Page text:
We accept that he is an artist but he is an artist who has been asked to work as they tear down his studio while arguing over who knocked through the supporting wall.

But he is still capable of painting his masterpiece. On Saturday, Argentina play France in a game which puts one, vast, dysfunctional personality against a team with no personality at all. If this World Cup is going to continue on its anarchic way then it is important that Argentina somehow find a way.

For France to show some sort of assertiveness now would be a worrying sign for the competition which could do without their particular brand of dourness.

None of this seems to matter, though, after England secured the World Cup with defeat against Belgium on Thursday night.

England will complete the last sixteen matches with their game against Colombia on Tuesday evening and it is possible to believe that something important has been lost by the decision to rest players against Belgium.

If England’s joy at victory in their first two games could be explained as the delight of a country which didn’t really fancy their chances, they are now worryingly reverting to type.

England are now expecting, they are anticipating a path to the final and seeing opponents as they should really see themselves.

There is a reason ‘take it one game at a time’ became a cliche and it’s because the idea that any opponent can be dismissed or viewed as an inconvenient stop-off on the way to their destination is a dangerous one.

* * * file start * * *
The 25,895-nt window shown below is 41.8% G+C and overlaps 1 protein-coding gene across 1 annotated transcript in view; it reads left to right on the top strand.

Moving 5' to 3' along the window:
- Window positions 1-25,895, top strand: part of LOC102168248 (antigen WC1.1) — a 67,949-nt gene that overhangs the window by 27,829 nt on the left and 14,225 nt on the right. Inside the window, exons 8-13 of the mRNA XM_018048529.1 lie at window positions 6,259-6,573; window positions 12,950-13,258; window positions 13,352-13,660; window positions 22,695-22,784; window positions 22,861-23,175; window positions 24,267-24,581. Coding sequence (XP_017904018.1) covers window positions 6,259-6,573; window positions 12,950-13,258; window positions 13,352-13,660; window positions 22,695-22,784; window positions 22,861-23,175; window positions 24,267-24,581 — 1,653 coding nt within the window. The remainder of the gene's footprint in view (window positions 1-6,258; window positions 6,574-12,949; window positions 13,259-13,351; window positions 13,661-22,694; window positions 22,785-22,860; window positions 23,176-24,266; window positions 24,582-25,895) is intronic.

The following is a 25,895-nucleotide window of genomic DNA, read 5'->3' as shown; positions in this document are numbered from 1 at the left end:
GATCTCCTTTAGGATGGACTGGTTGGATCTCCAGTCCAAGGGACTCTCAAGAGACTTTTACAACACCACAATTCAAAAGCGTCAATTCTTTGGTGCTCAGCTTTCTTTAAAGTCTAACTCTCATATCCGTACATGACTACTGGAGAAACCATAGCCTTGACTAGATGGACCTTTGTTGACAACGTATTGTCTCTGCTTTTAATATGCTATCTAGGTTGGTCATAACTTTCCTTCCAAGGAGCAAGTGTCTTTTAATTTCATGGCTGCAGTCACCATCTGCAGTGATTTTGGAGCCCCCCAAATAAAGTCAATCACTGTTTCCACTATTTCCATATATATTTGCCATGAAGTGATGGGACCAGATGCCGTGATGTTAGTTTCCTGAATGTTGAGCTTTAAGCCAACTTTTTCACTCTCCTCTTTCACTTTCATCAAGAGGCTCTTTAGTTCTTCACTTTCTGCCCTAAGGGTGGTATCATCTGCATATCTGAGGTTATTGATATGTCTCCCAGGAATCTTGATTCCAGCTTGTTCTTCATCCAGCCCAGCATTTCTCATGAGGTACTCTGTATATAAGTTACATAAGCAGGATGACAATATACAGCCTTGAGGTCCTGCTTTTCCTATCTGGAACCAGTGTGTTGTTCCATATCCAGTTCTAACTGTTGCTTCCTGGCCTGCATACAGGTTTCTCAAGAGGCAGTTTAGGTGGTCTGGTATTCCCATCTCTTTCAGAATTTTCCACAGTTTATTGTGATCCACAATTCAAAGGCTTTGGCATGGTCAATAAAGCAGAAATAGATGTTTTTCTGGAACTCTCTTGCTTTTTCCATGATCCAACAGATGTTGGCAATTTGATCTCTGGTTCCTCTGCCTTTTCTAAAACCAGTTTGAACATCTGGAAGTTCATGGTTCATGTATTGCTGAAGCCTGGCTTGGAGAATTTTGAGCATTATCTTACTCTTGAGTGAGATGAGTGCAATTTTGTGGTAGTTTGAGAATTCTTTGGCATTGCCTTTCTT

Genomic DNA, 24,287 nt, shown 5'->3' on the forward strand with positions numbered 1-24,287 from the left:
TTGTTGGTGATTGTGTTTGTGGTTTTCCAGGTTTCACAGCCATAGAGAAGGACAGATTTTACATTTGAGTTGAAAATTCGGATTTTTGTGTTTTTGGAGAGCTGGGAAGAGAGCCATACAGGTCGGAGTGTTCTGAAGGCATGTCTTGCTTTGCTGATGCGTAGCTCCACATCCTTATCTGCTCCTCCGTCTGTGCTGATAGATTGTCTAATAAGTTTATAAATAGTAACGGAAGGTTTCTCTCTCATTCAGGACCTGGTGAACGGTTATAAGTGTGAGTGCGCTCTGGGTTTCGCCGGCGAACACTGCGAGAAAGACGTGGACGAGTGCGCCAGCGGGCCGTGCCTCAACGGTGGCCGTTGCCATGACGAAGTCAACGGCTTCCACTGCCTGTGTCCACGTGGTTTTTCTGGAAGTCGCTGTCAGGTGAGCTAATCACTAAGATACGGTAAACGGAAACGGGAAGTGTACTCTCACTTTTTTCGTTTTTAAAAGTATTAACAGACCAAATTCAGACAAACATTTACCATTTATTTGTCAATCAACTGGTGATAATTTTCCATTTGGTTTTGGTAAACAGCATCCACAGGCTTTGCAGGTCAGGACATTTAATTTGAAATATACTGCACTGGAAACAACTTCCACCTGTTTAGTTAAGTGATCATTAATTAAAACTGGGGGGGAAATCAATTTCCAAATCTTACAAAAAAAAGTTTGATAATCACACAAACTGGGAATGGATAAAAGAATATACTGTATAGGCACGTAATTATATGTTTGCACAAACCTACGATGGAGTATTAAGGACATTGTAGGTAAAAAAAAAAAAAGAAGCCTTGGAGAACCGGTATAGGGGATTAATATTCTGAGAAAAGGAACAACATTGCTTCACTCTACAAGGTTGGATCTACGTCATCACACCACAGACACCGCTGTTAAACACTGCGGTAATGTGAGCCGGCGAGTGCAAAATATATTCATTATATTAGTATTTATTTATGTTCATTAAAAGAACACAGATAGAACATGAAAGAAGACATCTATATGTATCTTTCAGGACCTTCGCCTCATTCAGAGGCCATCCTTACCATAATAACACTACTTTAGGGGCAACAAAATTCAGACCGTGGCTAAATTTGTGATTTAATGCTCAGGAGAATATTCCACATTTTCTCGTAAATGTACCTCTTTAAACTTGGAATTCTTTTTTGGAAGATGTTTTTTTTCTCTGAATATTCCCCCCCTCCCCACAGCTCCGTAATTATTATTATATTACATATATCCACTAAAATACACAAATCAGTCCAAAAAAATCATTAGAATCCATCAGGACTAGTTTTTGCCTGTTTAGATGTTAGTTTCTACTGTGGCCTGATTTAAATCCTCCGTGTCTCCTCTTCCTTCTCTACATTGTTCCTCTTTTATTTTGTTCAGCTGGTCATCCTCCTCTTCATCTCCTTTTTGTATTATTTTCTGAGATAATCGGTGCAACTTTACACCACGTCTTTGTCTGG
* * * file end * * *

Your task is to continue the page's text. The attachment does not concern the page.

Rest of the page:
For a side that has beaten Panama and Tunisia, it is a particularly dangerous one. A country which hasn’t won a knockout game in the World Cup since beating Ecuador in 2006 probably shouldn’t overthink things.

Southgate and his players will not be underestimating Colombia, who have demonstrated their threat already in the competition, but the general mood of celebration after the defeat to Belgium should be of some concern.

By making the changes he did, Southgate encouraged this way of thinking. He will say he needed to rest players but it remains to be seen if they wouldn’t have benefited from a tougher test.

England are now in the so-called weaker half of the draw, although it contains the most impressive team in the competition so far, Croatia, and a Spanish team which may yet become a threat if they can erase some of their vulnerabilities.

Many of these centre around David de Gea, who may be dropped for Sunday’s game against Russia. One of Spain’s strengths appeared to be their defence but there has been too much anarchy from the opening minutes of their game against Portugal to put faith in it.

While Brazil looked strong against Serbia, it has allowed people to forget their struggles against Costa Rica and Switzerland, but they are still favourites for a reason.

But the most important thing is that the anarchy continues. Four years ago, the knockout games, despite the 7-1, faltered after the excitement of the group stage.

VAR is the best hope this won’t happen again. It is harder to get away with the sneaky fouls that are a key part of playing for a 0-0 with VAR in operation and there is a chaos which makes suffocating a game more difficult.

Argentina will hope that this chaos benefits them on Saturday in Kazan. As usual, they will turn to one man. As usual, they will hope that genius can endure any amount of bullshit. The World Cup needs Lionel Messi to show, once again, that he can withstand it all.